SALT LAKE CITY — Days after a resolution was introduced to the U.S. Senate that would deny citizenship to U.S.-born children of illegal immigrants, the University of Utah Law school hosted a debate to explore whether the 14th Amendment should be changed.
Both Peter Schuck, a law professor at Yale University, and Margaret Stock, an Alaskan attorney and adjunct professor at the University Alaska Anchorage, said immigration reform is needed, but Stock argued strongly against changes to the 14th Amendment.
"I think Congress needs to fix the immigration laws and enforce them, not change the Constitution," Stock said.
Under the resolution proposed by Sens. Rand Paul, R-Ky., and David Vitter, R-La., citizenship would be denied to U.S.-born children of refugees, asylees, American Samoan U.S. nationals serving in the military, illegal immigrants and others.
"I assume they just made some drafting errors," Stock joked.
Denying citizenship to children born to illegal immigrants would create a bureaucratic nightmare by augmenting the number of illegal immigrants, Stock said.
For example, if the 14th Amendment was changed, a child born to a mother a few hours before she was scheduled to naturalize, might not be considered a U.S. citizen, Stock added.
About 8 percent of military recruits are birthright citizens, or citizens born to illegal immigrants, Stock said. Changing the 14th Amendment would mean those recruits would no longer be eligible for military service and many more could opt out of a draft.
On the other side, Schuck argued a resolution that would change the 14th Amendment to require U.S.-born children of illegal immigrants to live in the country for several years before becoming a citizen would discourage illegal immigration.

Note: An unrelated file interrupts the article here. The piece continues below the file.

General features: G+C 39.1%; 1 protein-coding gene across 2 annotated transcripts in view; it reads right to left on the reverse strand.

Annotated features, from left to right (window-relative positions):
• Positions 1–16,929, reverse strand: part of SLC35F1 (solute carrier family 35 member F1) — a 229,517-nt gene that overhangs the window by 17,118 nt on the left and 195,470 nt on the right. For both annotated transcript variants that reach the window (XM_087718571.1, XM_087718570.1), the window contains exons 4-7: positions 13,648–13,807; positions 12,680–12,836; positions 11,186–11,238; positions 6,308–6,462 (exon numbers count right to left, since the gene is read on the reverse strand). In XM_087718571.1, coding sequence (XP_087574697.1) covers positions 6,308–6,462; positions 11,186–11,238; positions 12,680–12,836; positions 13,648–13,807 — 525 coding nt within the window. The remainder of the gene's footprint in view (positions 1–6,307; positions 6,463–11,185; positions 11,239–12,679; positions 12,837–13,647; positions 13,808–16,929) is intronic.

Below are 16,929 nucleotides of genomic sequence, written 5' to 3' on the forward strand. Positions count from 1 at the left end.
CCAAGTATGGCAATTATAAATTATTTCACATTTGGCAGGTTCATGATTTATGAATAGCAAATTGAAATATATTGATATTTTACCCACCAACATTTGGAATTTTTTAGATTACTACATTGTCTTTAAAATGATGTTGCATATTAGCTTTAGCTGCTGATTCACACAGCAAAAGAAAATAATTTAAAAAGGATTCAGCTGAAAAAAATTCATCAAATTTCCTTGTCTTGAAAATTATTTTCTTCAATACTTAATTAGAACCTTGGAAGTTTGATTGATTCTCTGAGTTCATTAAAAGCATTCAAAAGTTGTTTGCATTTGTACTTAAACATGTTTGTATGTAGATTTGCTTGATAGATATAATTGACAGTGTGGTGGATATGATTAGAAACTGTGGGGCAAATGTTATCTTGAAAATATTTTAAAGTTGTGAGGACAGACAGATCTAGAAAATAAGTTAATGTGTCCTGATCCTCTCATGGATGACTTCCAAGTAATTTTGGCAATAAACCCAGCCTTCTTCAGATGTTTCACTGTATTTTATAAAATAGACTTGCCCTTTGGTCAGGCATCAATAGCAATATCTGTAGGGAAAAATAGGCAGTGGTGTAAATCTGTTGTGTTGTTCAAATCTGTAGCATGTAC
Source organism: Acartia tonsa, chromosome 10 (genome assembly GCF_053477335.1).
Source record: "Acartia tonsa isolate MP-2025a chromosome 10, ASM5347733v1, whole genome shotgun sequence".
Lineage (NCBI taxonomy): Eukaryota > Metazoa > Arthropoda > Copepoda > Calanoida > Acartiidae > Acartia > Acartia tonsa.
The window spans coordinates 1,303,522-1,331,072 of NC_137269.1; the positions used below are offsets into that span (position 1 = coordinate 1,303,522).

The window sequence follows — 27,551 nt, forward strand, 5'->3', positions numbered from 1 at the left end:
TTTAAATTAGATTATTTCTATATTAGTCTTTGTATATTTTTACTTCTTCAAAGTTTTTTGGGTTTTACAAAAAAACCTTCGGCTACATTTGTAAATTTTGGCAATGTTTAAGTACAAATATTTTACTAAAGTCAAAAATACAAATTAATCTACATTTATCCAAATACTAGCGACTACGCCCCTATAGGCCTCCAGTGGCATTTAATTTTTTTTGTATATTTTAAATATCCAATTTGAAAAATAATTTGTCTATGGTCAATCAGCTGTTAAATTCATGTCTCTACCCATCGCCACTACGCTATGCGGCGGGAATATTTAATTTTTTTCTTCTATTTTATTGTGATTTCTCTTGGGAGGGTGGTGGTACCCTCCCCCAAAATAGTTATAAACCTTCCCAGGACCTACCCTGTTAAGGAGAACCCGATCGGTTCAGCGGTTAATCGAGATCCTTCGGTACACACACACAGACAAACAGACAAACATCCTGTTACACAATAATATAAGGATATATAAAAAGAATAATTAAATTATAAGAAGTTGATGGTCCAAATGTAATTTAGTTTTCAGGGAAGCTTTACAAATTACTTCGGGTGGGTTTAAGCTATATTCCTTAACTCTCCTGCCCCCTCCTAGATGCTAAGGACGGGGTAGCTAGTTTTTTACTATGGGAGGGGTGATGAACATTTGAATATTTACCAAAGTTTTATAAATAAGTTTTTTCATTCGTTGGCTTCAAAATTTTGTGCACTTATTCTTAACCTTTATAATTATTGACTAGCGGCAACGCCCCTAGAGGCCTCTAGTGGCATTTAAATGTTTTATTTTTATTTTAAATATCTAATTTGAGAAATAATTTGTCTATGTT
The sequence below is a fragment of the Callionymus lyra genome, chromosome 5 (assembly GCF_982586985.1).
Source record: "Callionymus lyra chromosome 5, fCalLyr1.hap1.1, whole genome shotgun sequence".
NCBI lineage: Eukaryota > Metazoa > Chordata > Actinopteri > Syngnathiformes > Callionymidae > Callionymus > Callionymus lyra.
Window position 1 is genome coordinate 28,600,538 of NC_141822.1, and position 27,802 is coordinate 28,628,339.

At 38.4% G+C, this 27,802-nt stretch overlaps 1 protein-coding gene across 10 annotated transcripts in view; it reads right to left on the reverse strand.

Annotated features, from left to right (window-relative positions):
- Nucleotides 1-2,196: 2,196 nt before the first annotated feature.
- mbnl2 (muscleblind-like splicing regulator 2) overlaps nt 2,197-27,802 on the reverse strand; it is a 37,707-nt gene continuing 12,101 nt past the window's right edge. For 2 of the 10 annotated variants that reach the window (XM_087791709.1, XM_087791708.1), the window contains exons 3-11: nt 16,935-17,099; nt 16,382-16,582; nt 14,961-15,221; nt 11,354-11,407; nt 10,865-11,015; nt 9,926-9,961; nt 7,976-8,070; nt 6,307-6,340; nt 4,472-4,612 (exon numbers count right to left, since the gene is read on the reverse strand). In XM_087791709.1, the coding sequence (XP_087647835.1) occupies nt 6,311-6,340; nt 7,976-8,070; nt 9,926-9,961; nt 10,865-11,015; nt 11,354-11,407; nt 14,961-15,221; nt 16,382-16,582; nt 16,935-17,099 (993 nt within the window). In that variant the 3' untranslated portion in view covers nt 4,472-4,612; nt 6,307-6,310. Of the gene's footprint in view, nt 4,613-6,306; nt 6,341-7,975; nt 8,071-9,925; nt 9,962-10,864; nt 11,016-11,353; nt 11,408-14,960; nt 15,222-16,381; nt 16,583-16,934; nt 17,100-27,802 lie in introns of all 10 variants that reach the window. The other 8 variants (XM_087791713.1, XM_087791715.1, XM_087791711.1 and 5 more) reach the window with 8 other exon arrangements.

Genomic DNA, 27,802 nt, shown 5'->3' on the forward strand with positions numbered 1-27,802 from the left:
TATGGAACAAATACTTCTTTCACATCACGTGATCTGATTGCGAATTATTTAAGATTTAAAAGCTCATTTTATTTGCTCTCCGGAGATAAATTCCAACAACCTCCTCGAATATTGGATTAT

"There is actual payoff crossing the border illegally, having a child in the United States," Schuck said. "That's the wrong signal as to the nature of our political community."
Schuck said the extreme example of this problem is when a wealthy mother gives birth to a child in the United States to accrue a U.S. birth certificate before leaving shortly after. They want the certificate so their child can return to the states for work or school without applying for a visa, he said.
Because these children don't have any long-term relationship with the United States, Schuck argued the 14th Amendment should be changed to ensure they don't have citizenship.
Schuck said that because undocumented children are guaranteed basic human rights, such as the right to a public education, changing the 14th Amendment wouldn't be calamitous to innocent U.S. born children of illegal immigrants.
Teneille Brown, an associate professor at the University of Utah's College of Law, organized the debate.
"We brought in these two individuals who have written and spoken on this extensively hopefully to kind of tease out some of the nuance in some of these arguments and not make it such a black-and-white issue," Brown said.
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